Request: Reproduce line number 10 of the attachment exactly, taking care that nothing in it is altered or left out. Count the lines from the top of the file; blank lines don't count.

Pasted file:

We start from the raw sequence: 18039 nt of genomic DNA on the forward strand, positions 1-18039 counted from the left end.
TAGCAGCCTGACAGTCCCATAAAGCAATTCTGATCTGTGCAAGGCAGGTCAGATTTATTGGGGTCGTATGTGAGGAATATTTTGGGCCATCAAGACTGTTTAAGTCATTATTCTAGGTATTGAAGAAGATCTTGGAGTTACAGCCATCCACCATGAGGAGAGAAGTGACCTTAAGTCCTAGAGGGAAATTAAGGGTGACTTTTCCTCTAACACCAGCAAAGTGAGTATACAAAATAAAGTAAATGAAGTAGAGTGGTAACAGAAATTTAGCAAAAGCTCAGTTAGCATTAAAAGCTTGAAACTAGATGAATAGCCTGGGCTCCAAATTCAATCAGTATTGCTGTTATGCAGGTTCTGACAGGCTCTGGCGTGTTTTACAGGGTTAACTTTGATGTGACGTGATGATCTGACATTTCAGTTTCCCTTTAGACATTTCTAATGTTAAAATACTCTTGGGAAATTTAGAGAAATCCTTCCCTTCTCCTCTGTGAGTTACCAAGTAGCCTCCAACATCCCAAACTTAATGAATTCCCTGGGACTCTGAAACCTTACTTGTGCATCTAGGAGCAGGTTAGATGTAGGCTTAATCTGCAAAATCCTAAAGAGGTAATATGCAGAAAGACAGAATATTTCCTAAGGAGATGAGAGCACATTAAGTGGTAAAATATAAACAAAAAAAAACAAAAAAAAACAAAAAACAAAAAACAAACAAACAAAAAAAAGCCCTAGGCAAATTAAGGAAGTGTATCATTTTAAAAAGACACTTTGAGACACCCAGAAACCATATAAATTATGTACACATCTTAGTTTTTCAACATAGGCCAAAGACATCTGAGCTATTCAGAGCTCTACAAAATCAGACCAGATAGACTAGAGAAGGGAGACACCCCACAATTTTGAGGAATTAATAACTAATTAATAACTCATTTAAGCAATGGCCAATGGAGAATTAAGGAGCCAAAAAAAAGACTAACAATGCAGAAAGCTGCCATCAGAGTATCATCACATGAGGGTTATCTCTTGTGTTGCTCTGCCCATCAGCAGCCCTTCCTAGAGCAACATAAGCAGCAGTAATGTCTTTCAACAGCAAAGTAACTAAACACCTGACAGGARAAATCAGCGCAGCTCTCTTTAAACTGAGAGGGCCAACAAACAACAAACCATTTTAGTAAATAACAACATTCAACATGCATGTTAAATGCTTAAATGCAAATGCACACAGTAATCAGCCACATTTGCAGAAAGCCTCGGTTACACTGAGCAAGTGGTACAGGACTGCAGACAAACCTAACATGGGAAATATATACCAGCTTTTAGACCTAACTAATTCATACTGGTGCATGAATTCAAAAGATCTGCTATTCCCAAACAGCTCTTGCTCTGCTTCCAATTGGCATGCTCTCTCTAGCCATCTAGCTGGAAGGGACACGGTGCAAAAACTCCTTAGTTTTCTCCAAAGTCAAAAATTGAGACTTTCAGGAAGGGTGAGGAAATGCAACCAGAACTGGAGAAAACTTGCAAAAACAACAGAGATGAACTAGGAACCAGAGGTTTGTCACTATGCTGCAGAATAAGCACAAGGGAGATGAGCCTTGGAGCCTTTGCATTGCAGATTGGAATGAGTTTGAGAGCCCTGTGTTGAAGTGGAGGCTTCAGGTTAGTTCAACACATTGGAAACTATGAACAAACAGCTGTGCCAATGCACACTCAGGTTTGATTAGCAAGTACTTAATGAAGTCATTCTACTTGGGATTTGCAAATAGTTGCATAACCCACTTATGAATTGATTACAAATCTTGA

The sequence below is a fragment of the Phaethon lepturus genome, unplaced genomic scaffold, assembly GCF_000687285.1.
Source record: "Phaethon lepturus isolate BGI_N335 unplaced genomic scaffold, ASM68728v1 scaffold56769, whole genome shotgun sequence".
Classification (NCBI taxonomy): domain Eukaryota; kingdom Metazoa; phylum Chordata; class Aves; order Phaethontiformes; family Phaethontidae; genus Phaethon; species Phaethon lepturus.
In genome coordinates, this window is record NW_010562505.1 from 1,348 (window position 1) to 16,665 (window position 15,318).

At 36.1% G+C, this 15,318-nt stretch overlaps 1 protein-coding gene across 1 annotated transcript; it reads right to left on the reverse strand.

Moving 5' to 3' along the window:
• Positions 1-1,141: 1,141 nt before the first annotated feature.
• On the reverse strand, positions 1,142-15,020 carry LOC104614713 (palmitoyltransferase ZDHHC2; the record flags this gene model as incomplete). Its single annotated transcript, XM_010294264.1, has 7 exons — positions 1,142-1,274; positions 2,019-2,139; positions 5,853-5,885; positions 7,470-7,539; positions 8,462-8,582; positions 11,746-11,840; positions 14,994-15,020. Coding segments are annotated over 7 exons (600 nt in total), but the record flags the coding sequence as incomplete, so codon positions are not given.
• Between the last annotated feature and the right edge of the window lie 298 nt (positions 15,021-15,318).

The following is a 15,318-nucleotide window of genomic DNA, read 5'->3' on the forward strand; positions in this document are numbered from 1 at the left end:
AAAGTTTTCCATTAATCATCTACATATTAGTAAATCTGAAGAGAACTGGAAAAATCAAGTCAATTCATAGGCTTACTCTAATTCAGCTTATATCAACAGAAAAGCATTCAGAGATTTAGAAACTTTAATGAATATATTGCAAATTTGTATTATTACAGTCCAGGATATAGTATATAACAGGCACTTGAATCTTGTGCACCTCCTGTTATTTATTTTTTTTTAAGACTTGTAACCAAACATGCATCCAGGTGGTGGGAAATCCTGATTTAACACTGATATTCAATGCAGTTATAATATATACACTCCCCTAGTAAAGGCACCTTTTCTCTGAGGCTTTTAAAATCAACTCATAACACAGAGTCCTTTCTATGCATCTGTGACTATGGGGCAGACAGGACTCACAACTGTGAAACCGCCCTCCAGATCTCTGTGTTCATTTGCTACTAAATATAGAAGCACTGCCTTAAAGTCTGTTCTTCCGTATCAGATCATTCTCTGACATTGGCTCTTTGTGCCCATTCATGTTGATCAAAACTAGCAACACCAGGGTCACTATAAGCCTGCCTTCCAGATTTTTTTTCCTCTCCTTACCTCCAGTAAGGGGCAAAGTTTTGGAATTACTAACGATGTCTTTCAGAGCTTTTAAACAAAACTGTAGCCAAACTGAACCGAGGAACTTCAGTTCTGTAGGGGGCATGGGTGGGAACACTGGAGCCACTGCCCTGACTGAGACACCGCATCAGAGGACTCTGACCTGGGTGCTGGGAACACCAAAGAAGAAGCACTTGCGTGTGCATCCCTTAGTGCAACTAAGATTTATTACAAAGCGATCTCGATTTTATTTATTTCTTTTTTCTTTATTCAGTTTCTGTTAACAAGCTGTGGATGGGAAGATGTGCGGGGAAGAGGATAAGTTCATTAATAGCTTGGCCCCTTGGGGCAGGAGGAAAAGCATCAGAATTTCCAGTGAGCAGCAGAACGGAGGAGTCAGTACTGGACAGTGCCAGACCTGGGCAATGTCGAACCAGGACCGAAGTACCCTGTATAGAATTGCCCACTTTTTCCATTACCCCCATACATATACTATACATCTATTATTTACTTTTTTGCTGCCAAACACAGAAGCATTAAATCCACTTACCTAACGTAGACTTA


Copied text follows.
• On the reverse strand, positions 1,142-15,020 carry LOC104614713 (palmitoyltransferase ZDHHC2; the record flags this gene model as incomplete). Its single annotated transcript, XM_010294264.1, has 7 exons — positions 1,142-1,274; positions 2,019-2,139; positions 5,853-5,885; positions 7,470-7,539; positions 8,462-8,582; positions 11,746-11,840; positions 14,994-15,020. Coding segments are annotated over 7 exons (600 nt in total), but the record flags the coding sequence as incomplete, so codon positions are not given.